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afternoon of August,--every breath from the hills so full of life that
it seemed whoever respired it, though dying, might revive.
Catherine’s face was just like the landscape--shadows and
sunshine flitting over it in rapid succession; but the shadows
rested longer, and the sunshine was more transient; and her poor
little heart reproached itself for even that passing forgetfulness of
We discerned Linton watching at the same spot he had selected
before. My young mistress alighted, and told me that as she was
resolved to stay a very little while, I had better hold the pony and
remain on horseback; but I dissented: I wouldn’t risk losing sight
of the charge committed to me a minute; so we climbed the slope
of heath together.
Master Heathcliff received us with greater animation on this
occasion; not the animation of high spirits though, nor yet of joy; it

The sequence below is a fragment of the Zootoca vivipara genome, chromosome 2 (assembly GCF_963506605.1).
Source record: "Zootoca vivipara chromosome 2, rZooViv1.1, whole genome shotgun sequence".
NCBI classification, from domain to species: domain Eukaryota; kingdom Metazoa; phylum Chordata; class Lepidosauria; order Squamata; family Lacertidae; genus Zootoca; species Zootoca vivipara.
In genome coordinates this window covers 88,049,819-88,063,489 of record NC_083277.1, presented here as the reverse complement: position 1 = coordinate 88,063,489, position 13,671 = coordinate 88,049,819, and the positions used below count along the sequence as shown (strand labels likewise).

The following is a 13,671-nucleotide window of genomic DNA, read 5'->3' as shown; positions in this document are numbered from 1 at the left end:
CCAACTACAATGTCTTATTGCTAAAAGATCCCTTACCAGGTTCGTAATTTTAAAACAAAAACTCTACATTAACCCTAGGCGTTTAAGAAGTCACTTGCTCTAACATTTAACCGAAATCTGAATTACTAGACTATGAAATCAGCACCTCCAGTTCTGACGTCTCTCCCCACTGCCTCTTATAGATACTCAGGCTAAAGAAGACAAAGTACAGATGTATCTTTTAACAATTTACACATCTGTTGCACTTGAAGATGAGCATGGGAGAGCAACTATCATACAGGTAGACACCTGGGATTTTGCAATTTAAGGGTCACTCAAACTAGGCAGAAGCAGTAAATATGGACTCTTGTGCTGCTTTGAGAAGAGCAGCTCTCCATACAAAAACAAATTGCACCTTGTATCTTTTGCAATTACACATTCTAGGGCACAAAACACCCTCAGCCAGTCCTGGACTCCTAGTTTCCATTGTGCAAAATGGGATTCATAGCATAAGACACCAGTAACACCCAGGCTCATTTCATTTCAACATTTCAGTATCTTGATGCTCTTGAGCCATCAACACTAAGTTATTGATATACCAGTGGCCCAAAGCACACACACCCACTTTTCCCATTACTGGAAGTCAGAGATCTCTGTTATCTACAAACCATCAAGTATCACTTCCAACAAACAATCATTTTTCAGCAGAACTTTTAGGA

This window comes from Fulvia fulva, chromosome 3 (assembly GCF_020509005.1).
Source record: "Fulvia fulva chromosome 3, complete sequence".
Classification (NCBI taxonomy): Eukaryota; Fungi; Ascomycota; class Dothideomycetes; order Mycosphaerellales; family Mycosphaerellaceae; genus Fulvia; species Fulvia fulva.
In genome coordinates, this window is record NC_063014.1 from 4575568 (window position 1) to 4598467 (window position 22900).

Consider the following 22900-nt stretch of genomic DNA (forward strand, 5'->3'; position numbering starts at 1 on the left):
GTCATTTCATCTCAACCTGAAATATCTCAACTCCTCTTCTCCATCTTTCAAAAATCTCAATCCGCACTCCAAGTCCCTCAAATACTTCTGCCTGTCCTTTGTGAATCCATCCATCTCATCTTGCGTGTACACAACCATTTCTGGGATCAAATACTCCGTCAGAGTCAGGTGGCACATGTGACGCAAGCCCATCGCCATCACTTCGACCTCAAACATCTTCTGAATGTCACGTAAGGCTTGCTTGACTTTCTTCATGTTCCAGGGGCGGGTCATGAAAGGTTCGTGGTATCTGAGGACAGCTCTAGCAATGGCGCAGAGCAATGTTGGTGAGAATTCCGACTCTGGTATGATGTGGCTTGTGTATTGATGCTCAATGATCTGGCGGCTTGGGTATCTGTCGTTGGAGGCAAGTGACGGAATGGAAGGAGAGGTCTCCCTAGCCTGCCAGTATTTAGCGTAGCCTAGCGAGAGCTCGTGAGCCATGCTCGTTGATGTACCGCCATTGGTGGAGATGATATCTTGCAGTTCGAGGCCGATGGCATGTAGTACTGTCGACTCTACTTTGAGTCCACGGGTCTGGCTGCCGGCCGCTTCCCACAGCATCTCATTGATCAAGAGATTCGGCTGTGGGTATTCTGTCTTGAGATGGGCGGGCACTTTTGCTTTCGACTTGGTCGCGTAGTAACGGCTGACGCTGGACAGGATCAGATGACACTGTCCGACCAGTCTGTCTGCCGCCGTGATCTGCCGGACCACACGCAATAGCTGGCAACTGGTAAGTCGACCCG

looked more like fear.
“It is late!” he said, speaking short and with difficulty. “Is not
your father very ill? I thought you wouldn’t come.”
“Why won’t you be candid?” cried Catherine, swallowing her
greeting. “Why cannot you say at once you don’t want me? It is
strange, Linton, that for the second time you have brought me
here on purpose, apparently, to distress us both, and for no reason
Linton shivered, and glanced at her, half supplicating, half
ashamed; but his cousin’s patience was not sufficient to endure
this enigmatical behaviour.
“My father is very ill,” she said; “and why am I called from his
bedside--why didn’t you send to absolve me from my promise,
when you wished I wouldn’t keep it? Come! I desire an